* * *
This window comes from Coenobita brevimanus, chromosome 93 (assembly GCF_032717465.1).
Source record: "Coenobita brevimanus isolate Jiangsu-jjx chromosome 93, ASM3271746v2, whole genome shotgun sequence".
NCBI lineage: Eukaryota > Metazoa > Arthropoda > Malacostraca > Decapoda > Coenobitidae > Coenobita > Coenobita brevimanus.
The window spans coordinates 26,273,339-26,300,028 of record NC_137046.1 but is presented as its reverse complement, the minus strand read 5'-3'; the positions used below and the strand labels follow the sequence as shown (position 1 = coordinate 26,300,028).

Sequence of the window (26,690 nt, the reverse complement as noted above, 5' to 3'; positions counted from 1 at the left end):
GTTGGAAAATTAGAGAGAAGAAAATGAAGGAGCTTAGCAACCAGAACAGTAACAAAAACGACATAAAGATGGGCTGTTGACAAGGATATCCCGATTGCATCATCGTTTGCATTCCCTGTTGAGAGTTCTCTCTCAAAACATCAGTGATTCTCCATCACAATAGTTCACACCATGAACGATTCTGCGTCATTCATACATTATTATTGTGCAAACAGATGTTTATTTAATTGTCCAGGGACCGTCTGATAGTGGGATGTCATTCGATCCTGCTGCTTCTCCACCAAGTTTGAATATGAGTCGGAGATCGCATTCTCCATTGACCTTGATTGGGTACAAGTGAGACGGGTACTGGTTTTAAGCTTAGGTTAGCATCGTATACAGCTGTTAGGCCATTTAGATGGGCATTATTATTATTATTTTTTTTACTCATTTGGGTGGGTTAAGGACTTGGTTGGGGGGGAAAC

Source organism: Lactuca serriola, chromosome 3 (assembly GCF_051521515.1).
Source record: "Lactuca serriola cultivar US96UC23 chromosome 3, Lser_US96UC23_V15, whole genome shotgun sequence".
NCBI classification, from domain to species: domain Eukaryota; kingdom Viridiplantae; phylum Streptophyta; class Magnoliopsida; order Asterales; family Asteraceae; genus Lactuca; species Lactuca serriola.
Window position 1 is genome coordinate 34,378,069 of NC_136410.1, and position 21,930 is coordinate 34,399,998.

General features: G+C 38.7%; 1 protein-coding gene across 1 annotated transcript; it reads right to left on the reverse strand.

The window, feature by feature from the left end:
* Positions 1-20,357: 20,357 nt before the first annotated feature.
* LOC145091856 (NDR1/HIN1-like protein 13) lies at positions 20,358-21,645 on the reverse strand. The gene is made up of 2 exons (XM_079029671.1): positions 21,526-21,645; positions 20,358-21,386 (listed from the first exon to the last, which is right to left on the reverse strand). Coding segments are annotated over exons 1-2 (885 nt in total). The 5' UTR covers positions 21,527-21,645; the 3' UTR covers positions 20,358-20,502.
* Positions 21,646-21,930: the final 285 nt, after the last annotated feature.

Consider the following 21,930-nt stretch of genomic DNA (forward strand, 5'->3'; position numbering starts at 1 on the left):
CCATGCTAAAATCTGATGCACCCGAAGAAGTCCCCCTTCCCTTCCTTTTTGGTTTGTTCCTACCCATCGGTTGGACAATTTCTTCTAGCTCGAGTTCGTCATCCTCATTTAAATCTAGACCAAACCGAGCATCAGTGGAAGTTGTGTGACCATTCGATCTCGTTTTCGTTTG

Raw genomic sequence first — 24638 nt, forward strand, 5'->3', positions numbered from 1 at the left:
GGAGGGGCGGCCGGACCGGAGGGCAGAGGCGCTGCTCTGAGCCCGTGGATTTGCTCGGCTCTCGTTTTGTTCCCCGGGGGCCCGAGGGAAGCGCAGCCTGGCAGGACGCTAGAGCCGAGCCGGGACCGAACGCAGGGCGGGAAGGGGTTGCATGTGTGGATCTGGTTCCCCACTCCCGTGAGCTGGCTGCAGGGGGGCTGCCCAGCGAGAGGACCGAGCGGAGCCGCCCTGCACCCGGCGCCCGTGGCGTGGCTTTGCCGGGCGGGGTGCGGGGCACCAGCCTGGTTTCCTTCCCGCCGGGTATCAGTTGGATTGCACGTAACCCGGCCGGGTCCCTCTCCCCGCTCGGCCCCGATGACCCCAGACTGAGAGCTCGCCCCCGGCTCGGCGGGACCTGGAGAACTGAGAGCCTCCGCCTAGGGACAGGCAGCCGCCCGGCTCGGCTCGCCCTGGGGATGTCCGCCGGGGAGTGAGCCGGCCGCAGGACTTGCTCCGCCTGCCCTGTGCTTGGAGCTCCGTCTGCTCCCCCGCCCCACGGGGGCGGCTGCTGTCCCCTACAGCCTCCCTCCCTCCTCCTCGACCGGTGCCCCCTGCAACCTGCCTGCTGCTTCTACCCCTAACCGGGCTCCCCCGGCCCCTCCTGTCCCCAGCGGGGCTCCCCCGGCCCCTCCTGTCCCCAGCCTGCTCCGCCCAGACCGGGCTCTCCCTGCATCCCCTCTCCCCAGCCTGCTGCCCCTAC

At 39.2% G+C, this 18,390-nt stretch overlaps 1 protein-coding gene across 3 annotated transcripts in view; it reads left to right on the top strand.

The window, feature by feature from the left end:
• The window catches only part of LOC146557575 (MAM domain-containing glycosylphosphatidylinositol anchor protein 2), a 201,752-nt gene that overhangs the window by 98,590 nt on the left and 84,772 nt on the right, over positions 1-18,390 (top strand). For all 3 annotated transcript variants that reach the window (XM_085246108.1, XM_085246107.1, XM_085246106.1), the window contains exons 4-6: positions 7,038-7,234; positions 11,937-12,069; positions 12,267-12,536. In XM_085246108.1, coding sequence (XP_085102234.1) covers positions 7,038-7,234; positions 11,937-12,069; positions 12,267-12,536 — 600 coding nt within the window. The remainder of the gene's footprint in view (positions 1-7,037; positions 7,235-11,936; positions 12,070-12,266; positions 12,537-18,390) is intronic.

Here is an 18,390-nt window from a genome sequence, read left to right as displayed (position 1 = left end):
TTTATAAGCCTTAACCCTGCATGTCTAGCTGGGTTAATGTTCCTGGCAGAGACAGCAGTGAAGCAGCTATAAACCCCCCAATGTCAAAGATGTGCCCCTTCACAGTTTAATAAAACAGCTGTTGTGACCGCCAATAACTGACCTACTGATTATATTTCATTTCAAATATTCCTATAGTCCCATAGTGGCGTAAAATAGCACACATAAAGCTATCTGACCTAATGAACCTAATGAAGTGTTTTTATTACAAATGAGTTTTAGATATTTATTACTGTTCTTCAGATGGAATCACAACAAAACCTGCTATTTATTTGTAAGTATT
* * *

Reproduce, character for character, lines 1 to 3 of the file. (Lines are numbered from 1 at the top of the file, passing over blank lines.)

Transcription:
This window comes from Coenobita brevimanus, chromosome 93 (assembly GCF_032717465.1).
Source record: "Coenobita brevimanus isolate Jiangsu-jjx chromosome 93, ASM3271746v2, whole genome shotgun sequence".
NCBI lineage: Eukaryota > Metazoa > Arthropoda > Malacostraca > Decapoda > Coenobitidae > Coenobita > Coenobita brevimanus.